The first night at Whitney Portal campground the biggest bear I ever saw walked past my tent no more than 15 feet away just after dusk. It was obviously in search of food as it made its rounds following the line of garbage bins and food storage lockers. I mentioned this to a camper who was planning on sleeping in his bivy sack without benefit of tent the following night right in the line of the bear's predictable route. Indeed a bear or two came through again as campers in the next site woke me with startling yells and screams on several occasions. (I took some perverse pleasure in this as they were the same jerks who had made an obnoxious racket the night before). I stayed inside my tent for the duration and considered peeing in a water bottle instead of walking in the dark to the restrooms. (The tent only offered a false sense of security - I'm sure it would be nothing more than a candy wrapper for a bear serious about finding some food). You see, I'm not exactly your fearless camper. Ah, but come race day.......
That year I acclimated for three nights instead of two, spending the first night at June Lake, the second at Whitney Portal, and the third at Horseshoe Meadows campground (10,000') on the south side of Mt. Whitney, to better prepare for the climb. It paid off, as I took 12 minutes off my time on the section of the Whitney trail above Trail Camp and felt comfortable all the way to the top with no headache or dizziness at all. (Of course, preemptively took some ibuprofin, which I didn't do last year, as well as Jagulana, an herbal formula (marketed as Alpine Energy) which is claimed to enhance endurance at high altitudes by increasing heart stroke volume). Besides hiking to Lone Pine Lake on day two, I also trekked nine-miles the afternoon before Whitney on a roundtrip to Cottonwood Pass at 11,200'. This was a mistake. I should have rested, as my legs felt sluggish starting out on the big day and I struggled up to Trail Camp before finally getting the kinks out, reaching it in the same time as last year (2 hours) despite better conditioning. My time to the summit, however, improved to 3:48. By late morning it had warmed up significantly and I lacked the will to try for sub-six hours, so I went moderately on the descent, taking approximately the same time as last year (2:32). (It hadn't helped that on the uphill I missed a turn after Trailcrest and went a half mile down the John Muir trail on the back side of Whitney before realizing my mistake and backtracking, something you don't want to do at 13,000 feet. A large group of hikers had placed their packs in a heap partially obscuring an important trail junction).
I highly recommend staying at Horseshoe Meadows, if even for only one night, as the extra altitude makes a big difference. Two or three nights there would be excellent. There are 12 sites, and no reservations are required. I drove up early on a weekday to secure a spot and only a few people were there. It is primitive (no water), but quiet, and only $6. The drawback is that getting there requires a harrowing 20 mile uphill drive that makes the Whitney Portal Road look flat. On the other hand, when you drive down in the dark on the morning you climb Mt. Whitney, you won't see the drop-offs.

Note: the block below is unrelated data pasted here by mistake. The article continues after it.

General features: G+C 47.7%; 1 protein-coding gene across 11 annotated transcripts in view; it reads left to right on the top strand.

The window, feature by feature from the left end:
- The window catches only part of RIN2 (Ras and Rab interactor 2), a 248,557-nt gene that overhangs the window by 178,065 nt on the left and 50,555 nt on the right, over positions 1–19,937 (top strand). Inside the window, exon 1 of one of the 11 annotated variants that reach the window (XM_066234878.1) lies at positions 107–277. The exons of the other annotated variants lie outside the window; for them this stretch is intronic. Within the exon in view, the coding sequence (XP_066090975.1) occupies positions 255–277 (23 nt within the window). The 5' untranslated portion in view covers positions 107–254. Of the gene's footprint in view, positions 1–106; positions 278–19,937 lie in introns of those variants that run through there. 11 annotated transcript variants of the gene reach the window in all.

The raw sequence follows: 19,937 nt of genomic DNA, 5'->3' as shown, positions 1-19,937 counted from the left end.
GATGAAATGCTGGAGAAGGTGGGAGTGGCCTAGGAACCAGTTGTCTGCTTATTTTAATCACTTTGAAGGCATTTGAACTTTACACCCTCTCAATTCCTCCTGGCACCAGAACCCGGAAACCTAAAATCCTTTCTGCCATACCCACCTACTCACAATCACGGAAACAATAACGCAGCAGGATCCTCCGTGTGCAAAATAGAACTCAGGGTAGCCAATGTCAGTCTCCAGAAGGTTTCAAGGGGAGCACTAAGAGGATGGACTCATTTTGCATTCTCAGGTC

Another even more promising acclimation strategy might be to spend day three hiking up White Mountain Peak, located one hour east of Bishop. Drivable all the way to 12,000 feet, the climb from there to the 14,246 foot summit is only seven easy miles on dirt road (no water). Following that up with a night at Cottonwood Camp should put one in great shape for Mt. Whitney. (Here is a nice photo report).
I followed the same prep as the previous year, but only managed a 3:55 ascent, not sleeping well the night before. However, I got down in 2:24, 10 minutes faster from Trail Camp to the bottom, and only 24 from Lone Pine Lake. I literally blew by a ranger checking for permits, who undoubtedly realized it was futile to try to stop me!
On the way past Mammoth I stopped at Convict Lake, purportedly the setting for a movie by the same name with Glenn Ford. Further on is Mono Lake, site of High Plains Drifter with Clint Eastwood. Before driving over Tioga Pass and proceding home I took a forty-mile side trip to the ghost town of Bodie, frequently listed as the coldest place in the nation. 14 miles from Highway 395, and even then in the middle of nowhere, Bodie was once a thriving mining town of 10,000 people. Wood was at a premium, however, as is evidenced by the small coffins on display in the town morgue. Apparently the morticians folded people's legs over to fit them in the boxes. I guess it really doesn't matter, when you're dead you're dead as they say.
Mount Whitney: The Complete Trailhead-to-Summit Hiking Guide, by Paul Richins Jr., is one of the best books on hiking the Whitney area. Includes thirteen different routes with mile by mile descriptions.
For logistics and permit information, see the Mt. Whitney Dayhike and Backpacking Page.